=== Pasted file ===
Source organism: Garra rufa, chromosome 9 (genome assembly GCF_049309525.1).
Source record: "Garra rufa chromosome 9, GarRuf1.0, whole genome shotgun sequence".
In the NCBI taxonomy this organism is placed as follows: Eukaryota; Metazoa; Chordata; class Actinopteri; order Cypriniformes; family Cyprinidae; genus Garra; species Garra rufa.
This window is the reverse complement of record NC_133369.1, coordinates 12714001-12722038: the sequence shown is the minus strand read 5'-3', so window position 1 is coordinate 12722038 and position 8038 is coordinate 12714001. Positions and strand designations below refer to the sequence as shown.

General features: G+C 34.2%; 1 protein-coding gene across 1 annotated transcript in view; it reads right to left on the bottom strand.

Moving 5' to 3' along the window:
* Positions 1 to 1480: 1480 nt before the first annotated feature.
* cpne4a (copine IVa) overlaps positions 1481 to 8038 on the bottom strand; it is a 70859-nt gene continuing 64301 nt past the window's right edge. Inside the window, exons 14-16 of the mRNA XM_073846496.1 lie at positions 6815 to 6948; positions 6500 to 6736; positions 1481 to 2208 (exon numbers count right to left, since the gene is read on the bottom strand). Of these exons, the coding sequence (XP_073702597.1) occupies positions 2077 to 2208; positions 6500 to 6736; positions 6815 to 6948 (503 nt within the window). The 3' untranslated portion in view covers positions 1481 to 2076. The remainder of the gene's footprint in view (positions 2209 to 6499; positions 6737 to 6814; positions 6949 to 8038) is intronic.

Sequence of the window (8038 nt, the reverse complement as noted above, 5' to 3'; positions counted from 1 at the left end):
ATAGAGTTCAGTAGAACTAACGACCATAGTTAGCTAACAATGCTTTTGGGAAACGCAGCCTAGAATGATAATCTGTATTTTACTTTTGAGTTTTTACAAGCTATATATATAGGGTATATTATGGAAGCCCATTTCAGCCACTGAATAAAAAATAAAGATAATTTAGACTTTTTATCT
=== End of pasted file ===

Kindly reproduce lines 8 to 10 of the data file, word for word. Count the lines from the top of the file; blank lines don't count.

* cpne4a (copine IVa) overlaps positions 1481 to 8038 on the bottom strand; it is a 70859-nt gene continuing 64301 nt past the window's right edge. Inside the window, exons 14-16 of the mRNA XM_073846496.1 lie at positions 6815 to 6948; positions 6500 to 6736; positions 1481 to 2208 (exon numbers count right to left, since the gene is read on the bottom strand). Of these exons, the coding sequence (XP_073702597.1) occupies positions 2077 to 2208; positions 6500 to 6736; positions 6815 to 6948 (503 nt within the window). The 3' untranslated portion in view covers positions 1481 to 2076. The remainder of the gene's footprint in view (positions 2209 to 6499; positions 6737 to 6814; positions 6949 to 8038) is intronic.

Sequence of the window (8038 nt, the reverse complement as noted above, 5' to 3'; positions counted from 1 at the left end):
ATAGAGTTCAGTAGAACTAACGACCATAGTTAGCTAACAATGCTTTTGGGAAACGCAGCCTAGAATGATAATCTGTATTTTACTTTTGAGTTTTTACAAGCTATATATATAGGGTATATTATGGAAGCCCATTTCAGCCACTGAATAAAAAATAAAGATAATTTAGACTTTTTATCT